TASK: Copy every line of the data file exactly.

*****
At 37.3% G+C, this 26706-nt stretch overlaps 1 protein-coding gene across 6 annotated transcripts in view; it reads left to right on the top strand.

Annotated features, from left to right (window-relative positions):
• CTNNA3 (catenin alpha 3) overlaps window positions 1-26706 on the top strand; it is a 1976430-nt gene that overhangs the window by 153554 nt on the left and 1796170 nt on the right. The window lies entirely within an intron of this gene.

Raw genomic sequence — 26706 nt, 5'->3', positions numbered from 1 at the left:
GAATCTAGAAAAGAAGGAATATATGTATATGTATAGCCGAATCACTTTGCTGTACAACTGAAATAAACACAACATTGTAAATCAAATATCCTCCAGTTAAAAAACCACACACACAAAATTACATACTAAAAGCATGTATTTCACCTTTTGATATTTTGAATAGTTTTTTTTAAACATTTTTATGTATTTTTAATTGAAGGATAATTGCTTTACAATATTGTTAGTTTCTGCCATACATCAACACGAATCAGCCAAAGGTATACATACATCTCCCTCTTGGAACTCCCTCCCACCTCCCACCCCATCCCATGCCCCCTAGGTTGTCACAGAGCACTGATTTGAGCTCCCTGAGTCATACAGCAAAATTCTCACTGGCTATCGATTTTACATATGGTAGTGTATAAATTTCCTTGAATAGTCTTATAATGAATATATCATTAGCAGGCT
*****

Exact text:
At 37.3% G+C, this 26706-nt stretch overlaps 1 protein-coding gene across 6 annotated transcripts in view; it reads left to right on the top strand.

Annotated features, from left to right (window-relative positions):
• CTNNA3 (catenin alpha 3) overlaps window positions 1-26706 on the top strand; it is a 1976430-nt gene that overhangs the window by 153554 nt on the left and 1796170 nt on the right. The window lies entirely within an intron of this gene.

Raw genomic sequence — 26706 nt, 5'->3', positions numbered from 1 at the left:
GAATCTAGAAAAGAAGGAATATATGTATATGTATAGCCGAATCACTTTGCTGTACAACTGAAATAAACACAACATTGTAAATCAAATATCCTCCAGTTAAAAAACCACACACACAAAATTACATACTAAAAGCATGTATTTCACCTTTTGATATTTTGAATAGTTTTTTTTAAACATTTTTATGTATTTTTAATTGAAGGATAATTGCTTTACAATATTGTTAGTTTCTGCCATACATCAACACGAATCAGCCAAAGGTATACATACATCTCCCTCTTGGAACTCCCTCCCACCTCCCACCCCATCCCATGCCCCCTAGGTTGTCACAGAGCACTGATTTGAGCTCCCTGAGTCATACAGCAAAATTCTCACTGGCTATCGATTTTACATATGGTAGTGTATAAATTTCCTTGAATAGTCTTATAATGAATATATCATTAGCAGGCT